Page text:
There are too many details to go deeper here. There are MANY canons in Canon Law dealing with such complicated marriage cases, both before and after the fact. It is really too complicated for non- experts, myself included! You would need some expert help to handle the regulations; the Church does treat marriage seriously.
-- Edward Pothier (EdwardPothier@aoo.com), July 06, 2003.
You state: "it can be a perfectly valid natural marriage and licit for the Catholic if certain steps are pursued"
You are absolutely correct - and the first steps which would have to be pursued would be marriage in a Catholic Church, in the presence of an ordained minister of the Catholic Church.
There is no possible way that a ceremony performed in a Unitarian "church" before a Unitarian "pastor", a renegade "Catholic" nun and a Jewish lawyer could result in a Catholic person being validly OR licitly married to anyone. The whole thing is completely absurd.
-- Paul (PaulCyp@cox.net), July 07, 2003.
Dear Paul, You responded to my passing mention of ways that a "non-traditional" marriage ceremony for a Catholic marrying a Jew could be pursued. You wrote: "You are absolutely correct - and the first steps which would have to be pursued would be marriage in a Catholic Church, in the presence of an ordained minister of the Catholic Church. " "There is no possible way that a ceremony performed in a Unitarian "church" before a Unitarian "pastor", a renegade "Catholic" nun and a Jewish lawyer could result in a Catholic person being validly OR licitly married to anyone. The whole thing is completely absurd. "
====== Although the canon laws on marriage start off rather apodictically, they have built-in options for dispensations which can be applied for and can be granted by the bishop. Specifically canons 1124-1129 of the current (1983) Code deal with "mixed marriages" (two baptized Christians, one of whom is not Catholic) and "disparity of cult" marriages (where the non-Catholic is non-baptized). Canon 1127 deals with "canonical and liturgical form" and allows the bishop (for sufficient reason) to not only allow the marriage but also remove the canonical form requirement (required unless dispensed when at least one of the spouses is Catholic).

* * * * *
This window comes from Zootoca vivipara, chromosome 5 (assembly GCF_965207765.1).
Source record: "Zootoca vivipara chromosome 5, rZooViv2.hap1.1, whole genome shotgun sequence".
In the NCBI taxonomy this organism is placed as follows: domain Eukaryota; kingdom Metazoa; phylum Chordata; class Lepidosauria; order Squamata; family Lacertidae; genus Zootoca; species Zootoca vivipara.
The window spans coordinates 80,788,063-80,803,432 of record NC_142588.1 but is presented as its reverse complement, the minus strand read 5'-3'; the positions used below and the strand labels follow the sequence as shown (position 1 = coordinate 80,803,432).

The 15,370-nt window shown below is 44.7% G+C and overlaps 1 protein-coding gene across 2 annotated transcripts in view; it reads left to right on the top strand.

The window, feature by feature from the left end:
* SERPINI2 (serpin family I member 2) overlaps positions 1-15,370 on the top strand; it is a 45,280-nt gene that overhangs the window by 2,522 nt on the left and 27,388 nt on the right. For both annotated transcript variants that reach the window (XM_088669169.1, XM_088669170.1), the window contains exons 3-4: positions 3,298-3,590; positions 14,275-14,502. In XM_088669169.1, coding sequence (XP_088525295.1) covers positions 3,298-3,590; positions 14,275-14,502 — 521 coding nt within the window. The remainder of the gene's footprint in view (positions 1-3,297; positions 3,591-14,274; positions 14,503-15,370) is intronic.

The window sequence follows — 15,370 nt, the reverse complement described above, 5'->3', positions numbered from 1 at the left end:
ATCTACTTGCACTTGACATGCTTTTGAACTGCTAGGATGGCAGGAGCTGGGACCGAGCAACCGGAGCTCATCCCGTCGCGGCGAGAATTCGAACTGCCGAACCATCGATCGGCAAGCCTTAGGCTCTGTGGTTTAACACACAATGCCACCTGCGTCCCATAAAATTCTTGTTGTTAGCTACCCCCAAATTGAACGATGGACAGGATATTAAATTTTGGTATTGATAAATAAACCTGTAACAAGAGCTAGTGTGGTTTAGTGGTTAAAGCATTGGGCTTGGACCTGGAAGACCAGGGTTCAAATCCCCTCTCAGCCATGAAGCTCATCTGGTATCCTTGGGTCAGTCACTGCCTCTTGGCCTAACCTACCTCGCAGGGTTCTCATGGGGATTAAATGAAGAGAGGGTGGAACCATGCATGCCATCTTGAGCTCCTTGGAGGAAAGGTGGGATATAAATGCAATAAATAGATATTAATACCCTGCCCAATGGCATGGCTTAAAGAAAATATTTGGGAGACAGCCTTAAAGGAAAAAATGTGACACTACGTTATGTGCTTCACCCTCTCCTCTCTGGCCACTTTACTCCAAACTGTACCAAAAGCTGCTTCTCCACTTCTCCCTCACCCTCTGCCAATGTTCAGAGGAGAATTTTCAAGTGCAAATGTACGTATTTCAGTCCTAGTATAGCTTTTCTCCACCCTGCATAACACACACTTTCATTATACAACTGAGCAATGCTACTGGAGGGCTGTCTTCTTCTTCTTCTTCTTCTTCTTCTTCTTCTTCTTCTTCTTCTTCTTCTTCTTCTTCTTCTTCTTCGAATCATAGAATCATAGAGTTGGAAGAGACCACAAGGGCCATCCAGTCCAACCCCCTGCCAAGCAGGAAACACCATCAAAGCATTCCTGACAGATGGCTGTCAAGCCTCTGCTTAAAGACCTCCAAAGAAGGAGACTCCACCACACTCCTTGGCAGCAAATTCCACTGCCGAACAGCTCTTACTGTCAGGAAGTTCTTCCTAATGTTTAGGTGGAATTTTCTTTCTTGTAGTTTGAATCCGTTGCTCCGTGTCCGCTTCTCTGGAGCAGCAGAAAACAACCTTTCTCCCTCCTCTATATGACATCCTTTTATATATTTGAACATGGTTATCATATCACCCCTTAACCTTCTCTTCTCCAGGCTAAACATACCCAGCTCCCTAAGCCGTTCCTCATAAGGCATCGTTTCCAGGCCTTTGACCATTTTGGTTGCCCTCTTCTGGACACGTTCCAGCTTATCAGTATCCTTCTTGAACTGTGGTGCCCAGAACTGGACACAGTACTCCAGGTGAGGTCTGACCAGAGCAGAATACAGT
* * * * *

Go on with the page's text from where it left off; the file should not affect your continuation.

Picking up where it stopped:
As a standard Commentary on the Code edited by Father James Coriden and others states on canon 1127: "The Catholic party in a mixed marriage or disparity of cult marriage has a right topetition his or her local ordinary for a dispensation from canonical form. If granted, the marriage may take place validly before a non-Catholic minister or civil official." "When canonical form is dispensed, the non-Catholic officiant acts as the official witness and receives the exchange of consent according to the particular religious or civil form."
This whole question is certainly complicated and requires professional expertise (beyond what I have!). However, things are not as simple as suggested by your answer.